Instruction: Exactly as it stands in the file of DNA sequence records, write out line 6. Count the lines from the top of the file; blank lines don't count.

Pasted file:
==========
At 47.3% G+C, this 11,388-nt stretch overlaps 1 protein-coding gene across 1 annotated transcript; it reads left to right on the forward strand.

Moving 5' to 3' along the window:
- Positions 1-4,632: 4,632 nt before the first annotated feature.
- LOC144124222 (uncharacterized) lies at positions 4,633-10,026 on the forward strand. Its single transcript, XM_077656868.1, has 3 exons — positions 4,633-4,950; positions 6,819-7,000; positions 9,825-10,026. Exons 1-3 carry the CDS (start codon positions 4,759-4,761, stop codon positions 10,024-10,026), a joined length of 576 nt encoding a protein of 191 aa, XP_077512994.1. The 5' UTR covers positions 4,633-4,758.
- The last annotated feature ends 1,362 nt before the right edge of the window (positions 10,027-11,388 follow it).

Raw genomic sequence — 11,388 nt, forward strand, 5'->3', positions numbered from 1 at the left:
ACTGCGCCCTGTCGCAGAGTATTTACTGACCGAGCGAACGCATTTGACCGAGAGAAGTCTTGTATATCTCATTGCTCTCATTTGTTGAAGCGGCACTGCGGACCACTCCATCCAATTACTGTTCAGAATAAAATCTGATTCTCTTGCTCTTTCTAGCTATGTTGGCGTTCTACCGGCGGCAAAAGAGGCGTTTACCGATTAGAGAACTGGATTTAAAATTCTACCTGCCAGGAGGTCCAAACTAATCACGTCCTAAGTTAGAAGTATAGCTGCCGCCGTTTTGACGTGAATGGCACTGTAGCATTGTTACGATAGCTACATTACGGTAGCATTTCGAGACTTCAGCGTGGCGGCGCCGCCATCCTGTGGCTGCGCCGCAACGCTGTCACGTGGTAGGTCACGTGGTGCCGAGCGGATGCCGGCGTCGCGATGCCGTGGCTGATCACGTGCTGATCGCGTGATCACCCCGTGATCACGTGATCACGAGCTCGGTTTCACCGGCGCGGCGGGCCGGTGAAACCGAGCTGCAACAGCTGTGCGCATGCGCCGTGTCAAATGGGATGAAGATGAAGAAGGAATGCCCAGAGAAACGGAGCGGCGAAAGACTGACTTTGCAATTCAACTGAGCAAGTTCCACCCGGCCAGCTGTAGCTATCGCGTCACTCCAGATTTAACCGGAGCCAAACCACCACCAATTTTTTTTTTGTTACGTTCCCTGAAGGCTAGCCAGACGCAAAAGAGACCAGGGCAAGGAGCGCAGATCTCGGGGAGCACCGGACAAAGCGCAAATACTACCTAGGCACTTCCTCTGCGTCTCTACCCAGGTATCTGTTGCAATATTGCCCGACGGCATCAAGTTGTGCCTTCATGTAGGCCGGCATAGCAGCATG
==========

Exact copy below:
Raw genomic sequence — 11,388 nt, forward strand, 5'->3', positions numbered from 1 at the left: